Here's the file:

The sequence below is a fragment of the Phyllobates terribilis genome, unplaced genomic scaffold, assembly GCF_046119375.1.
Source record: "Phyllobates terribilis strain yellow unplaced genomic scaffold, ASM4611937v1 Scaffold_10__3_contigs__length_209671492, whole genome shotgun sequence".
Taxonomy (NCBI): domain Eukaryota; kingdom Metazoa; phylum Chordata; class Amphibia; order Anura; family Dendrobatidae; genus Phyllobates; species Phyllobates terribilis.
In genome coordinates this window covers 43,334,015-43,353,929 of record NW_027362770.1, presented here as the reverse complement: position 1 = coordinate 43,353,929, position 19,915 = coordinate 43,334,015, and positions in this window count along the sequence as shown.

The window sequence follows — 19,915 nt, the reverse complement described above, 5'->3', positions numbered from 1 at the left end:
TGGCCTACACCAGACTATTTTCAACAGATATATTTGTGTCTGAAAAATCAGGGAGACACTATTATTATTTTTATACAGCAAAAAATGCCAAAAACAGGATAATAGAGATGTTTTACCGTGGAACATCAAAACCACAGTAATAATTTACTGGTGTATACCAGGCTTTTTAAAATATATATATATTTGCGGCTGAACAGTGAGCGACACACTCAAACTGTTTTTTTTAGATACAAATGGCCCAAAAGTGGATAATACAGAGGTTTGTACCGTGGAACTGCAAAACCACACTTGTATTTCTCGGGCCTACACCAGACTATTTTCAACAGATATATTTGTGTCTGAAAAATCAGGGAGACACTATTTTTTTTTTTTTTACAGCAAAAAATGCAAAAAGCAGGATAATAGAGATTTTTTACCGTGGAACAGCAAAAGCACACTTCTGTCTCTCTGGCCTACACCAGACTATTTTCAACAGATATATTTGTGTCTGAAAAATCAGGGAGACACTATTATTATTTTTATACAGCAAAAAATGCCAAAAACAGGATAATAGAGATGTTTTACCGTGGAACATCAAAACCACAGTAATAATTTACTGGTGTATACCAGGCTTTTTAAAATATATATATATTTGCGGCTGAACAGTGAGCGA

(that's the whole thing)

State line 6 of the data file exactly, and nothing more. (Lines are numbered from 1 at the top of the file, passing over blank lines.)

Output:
TGGCCTACACCAGACTATTTTCAACAGATATATTTGTGTCTGAAAAATCAGGGAGACACTATTATTATTTTTATACAGCAAAAAATGCCAAAAACAGGATAATAGAGATGTTTTACCGTGGAACATCAAAACCACAGTAATAATTTACTGGTGTATACCAGGCTTTTTAAAATATATATATATTTGCGGCTGAACAGTGAGCGACACACTCAAACTGTTTTTTTTAGATACAAATGGCCCAAAAGTGGATAATACAGAGGTTTGTACCGTGGAACTGCAAAACCACACTTGTATTTCTCGGGCCTACACCAGACTATTTTCAACAGATATATTTGTGTCTGAAAAATCAGGGAGACACTATTTTTTTTTTTTTTACAGCAAAAAATGCAAAAAGCAGGATAATAGAGATTTTTTACCGTGGAACAGCAAAAGCACACTTCTGTCTCTCTGGCCTACACCAGACTATTTTCAACAGATATATTTGTGTCTGAAAAATCAGGGAGACACTATTATTATTTTTATACAGCAAAAAATGCCAAAAACAGGATAATAGAGATGTTTTACCGTGGAACATCAAAACCACAGTAATAATTTACTGGTGTATACCAGGCTTTTTAAAATATATATATATTTGCGGCTGAACAGTGAGCGA